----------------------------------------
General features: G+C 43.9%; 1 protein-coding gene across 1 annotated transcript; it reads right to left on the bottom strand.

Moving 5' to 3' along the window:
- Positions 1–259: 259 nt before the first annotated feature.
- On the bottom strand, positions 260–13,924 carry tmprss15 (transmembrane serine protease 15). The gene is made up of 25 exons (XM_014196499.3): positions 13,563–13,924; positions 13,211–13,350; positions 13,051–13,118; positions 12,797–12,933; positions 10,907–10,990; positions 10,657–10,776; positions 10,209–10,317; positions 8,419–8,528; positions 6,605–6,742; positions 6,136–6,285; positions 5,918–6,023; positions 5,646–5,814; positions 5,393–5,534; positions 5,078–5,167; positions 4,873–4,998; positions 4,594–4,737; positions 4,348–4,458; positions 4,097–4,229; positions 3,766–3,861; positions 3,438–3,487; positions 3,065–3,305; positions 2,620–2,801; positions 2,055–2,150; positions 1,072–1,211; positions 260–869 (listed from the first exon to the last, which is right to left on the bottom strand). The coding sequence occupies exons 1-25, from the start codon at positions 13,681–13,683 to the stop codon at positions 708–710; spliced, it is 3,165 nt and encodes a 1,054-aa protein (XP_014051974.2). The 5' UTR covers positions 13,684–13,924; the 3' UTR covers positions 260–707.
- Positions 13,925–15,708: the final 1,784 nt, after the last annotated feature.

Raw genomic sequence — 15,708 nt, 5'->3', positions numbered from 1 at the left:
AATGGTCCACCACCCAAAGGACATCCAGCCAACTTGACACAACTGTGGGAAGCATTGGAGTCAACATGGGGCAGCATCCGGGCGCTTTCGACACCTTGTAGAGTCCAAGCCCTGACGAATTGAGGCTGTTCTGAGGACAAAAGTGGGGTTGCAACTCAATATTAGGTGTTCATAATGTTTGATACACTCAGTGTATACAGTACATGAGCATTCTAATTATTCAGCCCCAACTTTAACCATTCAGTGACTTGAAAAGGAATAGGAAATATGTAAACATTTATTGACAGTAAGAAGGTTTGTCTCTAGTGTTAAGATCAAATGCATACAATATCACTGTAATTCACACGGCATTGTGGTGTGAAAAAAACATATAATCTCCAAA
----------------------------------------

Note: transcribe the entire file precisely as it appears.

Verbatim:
General features: G+C 43.9%; 1 protein-coding gene across 1 annotated transcript; it reads right to left on the bottom strand.

Moving 5' to 3' along the window:
- Positions 1–259: 259 nt before the first annotated feature.
- On the bottom strand, positions 260–13,924 carry tmprss15 (transmembrane serine protease 15). The gene is made up of 25 exons (XM_014196499.3): positions 13,563–13,924; positions 13,211–13,350; positions 13,051–13,118; positions 12,797–12,933; positions 10,907–10,990; positions 10,657–10,776; positions 10,209–10,317; positions 8,419–8,528; positions 6,605–6,742; positions 6,136–6,285; positions 5,918–6,023; positions 5,646–5,814; positions 5,393–5,534; positions 5,078–5,167; positions 4,873–4,998; positions 4,594–4,737; positions 4,348–4,458; positions 4,097–4,229; positions 3,766–3,861; positions 3,438–3,487; positions 3,065–3,305; positions 2,620–2,801; positions 2,055–2,150; positions 1,072–1,211; positions 260–869 (listed from the first exon to the last, which is right to left on the bottom strand). The coding sequence occupies exons 1-25, from the start codon at positions 13,681–13,683 to the stop codon at positions 708–710; spliced, it is 3,165 nt and encodes a 1,054-aa protein (XP_014051974.2). The 5' UTR covers positions 13,684–13,924; the 3' UTR covers positions 260–707.
- Positions 13,925–15,708: the final 1,784 nt, after the last annotated feature.

Raw genomic sequence — 15,708 nt, 5'->3', positions numbered from 1 at the left:
AATGGTCCACCACCCAAAGGACATCCAGCCAACTTGACACAACTGTGGGAAGCATTGGAGTCAACATGGGGCAGCATCCGGGCGCTTTCGACACCTTGTAGAGTCCAAGCCCTGACGAATTGAGGCTGTTCTGAGGACAAAAGTGGGGTTGCAACTCAATATTAGGTGTTCATAATGTTTGATACACTCAGTGTATACAGTACATGAGCATTCTAATTATTCAGCCCCAACTTTAACCATTCAGTGACTTGAAAAGGAATAGGAAATATGTAAACATTTATTGACAGTAAGAAGGTTTGTCTCTAGTGTTAAGATCAAATGCATACAATATCACTGTAATTCACACGGCATTGTGGTGTGAAAAAAACATATAATCTCCAAA